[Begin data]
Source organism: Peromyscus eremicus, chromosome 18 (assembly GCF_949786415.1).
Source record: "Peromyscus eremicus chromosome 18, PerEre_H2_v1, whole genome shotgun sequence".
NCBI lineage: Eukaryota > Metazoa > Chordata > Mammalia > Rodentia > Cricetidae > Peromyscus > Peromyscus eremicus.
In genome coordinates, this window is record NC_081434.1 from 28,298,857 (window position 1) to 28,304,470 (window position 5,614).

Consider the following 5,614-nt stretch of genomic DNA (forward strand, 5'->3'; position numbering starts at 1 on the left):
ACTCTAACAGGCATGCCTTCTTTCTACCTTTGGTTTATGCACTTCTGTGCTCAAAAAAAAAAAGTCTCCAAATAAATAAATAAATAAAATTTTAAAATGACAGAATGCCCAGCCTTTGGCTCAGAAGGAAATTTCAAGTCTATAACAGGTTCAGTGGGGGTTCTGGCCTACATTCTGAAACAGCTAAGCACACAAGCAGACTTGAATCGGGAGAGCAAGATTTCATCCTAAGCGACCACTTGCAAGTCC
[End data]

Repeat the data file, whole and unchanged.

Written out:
Source organism: Peromyscus eremicus, chromosome 18 (assembly GCF_949786415.1).
Source record: "Peromyscus eremicus chromosome 18, PerEre_H2_v1, whole genome shotgun sequence".
NCBI lineage: Eukaryota > Metazoa > Chordata > Mammalia > Rodentia > Cricetidae > Peromyscus > Peromyscus eremicus.
In genome coordinates, this window is record NC_081434.1 from 28,298,857 (window position 1) to 28,304,470 (window position 5,614).

Consider the following 5,614-nt stretch of genomic DNA (forward strand, 5'->3'; position numbering starts at 1 on the left):
ACTCTAACAGGCATGCCTTCTTTCTACCTTTGGTTTATGCACTTCTGTGCTCAAAAAAAAAAAGTCTCCAAATAAATAAATAAATAAAATTTTAAAATGACAGAATGCCCAGCCTTTGGCTCAGAAGGAAATTTCAAGTCTATAACAGGTTCAGTGGGGGTTCTGGCCTACATTCTGAAACAGCTAAGCACACAAGCAGACTTGAATCGGGAGAGCAAGATTTCATCCTAAGCGACCACTTGCAAGTCC